Welcome From The Chief Editor

What an exciting time it has been, from the latter part of April to the latter part of May. Cloud storage discussions rocketed to the forefront of tech talk circles, fueled by Google’s announcement of Google Drive. Google has desktop clients available for Google Drive – if you are a Windows or OS-X user.

They claim to have a Linux client “in the works.” If Google’s support of Linux can be gauged by their (recently withdrawn) support of Linux with Picasa, us Linux users will likely die of anoxia (lack of oxygen) from holding our breath while we wait on Google to provide equal support for the Linux desktop. Of course, this is the same company that runs its business on Linux. Yet they can’t be bothered to support the very operating system that makes them billions and billions of dollars every year. Perhaps some of the growing anti-Google sentiment would dissipate if they would only treat Linux users like the first-rate users they are.

Meanwhile, you may have noticed a change in the magazine’s web site around mid-March, 2012. Weric was hosting the magazine’s website on his servers for most of the past three years. Due to a lack of time and tightening funds, he asked us to see if we could find a new server to host the magazine’s site. So, thank you Weric for being such a gracious host.

Around mid-March, we moved the magazine’s website to servers operated by David Moore. You probably know him better as YouCanToo, the resident PCLinuxOS baker. The old magazine web site used an outdated Joomla! content management system that was difficult (at best) to update and maintain.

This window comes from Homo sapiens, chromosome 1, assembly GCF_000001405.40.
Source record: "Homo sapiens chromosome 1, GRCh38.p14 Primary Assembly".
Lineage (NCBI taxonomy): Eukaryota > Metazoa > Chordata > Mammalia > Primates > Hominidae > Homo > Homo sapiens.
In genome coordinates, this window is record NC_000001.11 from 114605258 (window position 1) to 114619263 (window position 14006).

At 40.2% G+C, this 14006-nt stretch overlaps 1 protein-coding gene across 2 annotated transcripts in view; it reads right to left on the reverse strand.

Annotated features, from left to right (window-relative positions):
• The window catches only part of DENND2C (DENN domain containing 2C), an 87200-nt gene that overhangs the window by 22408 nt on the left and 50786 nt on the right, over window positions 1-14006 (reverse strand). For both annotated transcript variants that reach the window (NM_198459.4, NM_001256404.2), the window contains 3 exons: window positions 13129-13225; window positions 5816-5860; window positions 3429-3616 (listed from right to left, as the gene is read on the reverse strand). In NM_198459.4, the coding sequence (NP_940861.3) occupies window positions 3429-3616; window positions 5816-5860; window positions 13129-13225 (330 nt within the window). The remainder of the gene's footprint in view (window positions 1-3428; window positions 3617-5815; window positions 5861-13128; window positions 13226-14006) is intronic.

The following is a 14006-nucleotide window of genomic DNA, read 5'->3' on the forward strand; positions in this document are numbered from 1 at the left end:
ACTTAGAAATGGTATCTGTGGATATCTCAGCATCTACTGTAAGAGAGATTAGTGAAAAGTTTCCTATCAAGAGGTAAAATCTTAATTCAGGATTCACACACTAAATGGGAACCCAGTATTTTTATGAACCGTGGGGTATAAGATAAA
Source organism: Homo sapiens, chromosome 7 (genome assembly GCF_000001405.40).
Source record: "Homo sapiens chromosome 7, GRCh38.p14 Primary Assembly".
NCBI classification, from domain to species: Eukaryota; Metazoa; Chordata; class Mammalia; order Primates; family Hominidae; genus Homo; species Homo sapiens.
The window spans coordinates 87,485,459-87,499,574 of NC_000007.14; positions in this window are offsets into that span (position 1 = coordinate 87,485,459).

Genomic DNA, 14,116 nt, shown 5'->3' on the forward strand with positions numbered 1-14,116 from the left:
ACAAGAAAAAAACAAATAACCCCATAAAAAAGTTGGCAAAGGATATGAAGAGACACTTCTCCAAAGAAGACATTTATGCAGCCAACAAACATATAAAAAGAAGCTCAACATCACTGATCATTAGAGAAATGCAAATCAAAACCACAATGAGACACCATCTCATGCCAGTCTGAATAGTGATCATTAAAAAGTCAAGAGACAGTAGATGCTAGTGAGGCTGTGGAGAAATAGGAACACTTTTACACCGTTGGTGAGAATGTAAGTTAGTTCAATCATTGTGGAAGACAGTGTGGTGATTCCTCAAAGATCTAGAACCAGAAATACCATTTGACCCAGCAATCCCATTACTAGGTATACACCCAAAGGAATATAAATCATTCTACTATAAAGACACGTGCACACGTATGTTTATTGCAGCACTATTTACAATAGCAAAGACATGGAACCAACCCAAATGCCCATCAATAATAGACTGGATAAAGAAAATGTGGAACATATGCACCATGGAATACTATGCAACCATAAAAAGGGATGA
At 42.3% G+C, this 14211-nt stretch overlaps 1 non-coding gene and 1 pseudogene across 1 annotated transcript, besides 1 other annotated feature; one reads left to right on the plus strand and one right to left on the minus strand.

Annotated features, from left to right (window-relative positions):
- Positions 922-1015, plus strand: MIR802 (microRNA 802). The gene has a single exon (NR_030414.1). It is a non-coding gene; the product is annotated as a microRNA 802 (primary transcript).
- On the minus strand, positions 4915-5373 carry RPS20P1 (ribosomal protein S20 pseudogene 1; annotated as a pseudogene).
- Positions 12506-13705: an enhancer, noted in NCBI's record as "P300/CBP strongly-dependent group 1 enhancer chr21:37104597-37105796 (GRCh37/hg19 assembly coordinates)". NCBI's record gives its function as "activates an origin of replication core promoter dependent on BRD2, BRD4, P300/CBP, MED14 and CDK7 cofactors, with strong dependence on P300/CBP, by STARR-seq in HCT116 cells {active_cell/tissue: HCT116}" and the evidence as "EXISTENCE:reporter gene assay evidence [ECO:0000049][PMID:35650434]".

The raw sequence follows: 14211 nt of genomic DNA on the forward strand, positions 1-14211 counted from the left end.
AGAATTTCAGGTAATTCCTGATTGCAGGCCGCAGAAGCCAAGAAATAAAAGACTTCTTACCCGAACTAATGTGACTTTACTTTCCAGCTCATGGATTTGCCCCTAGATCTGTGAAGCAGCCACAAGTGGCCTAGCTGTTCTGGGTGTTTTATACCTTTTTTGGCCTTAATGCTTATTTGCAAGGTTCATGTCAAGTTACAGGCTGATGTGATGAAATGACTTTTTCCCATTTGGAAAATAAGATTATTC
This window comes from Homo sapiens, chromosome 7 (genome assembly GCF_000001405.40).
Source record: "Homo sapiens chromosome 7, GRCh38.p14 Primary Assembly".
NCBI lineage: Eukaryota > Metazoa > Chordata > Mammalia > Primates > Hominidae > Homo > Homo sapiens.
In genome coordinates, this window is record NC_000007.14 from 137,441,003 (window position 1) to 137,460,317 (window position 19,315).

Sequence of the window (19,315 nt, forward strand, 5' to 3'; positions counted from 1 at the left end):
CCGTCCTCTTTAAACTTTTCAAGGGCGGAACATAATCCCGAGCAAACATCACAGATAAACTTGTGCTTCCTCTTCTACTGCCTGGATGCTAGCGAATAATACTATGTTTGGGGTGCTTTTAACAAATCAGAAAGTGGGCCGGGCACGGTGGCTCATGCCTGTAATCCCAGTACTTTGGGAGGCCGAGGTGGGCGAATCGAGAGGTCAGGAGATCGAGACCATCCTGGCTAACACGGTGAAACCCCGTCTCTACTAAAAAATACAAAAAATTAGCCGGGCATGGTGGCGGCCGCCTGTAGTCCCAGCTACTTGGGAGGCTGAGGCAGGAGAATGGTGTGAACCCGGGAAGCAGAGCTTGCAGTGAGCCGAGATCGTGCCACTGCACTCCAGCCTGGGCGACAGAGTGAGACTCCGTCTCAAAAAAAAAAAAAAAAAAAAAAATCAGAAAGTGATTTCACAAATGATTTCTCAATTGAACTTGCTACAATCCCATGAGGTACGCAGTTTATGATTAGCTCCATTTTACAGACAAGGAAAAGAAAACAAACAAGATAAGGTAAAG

So, when we made the move, we decided to leave the Joomla! troubles behind, and recreate the website from scratch. Our new website is almost totally based on plain HTML. With myself logging in – at most – twice a month to maintain and update the site, and Rudge doing the same for the HTML version of the magazine, there really wasn’t much need for a content management system.

Instead, I use Kompozer to update the HTML pages every month. I work on updating the local copy of the entire magazine website that I have mirrored on my hard drive. When it’s time to release the magazine, I simply upload the updated HTML files to the magazine’s server. I can already tell you that the amount of work involved with a typical magazine release has been cut down to about one-quarter of what it used to be when we were using the Joomla! content management system. There’s something to be said for keeping things simple.

We hope you enjoy the magazine’s new website. One of the goals in designing it was to make it lean and fast, a goal that should be easy to attain without all the overhead of a content management system to make things unnecessarily complicated.

Until next month, I wish each and every one of you happiness, prosperity, serenity and peace.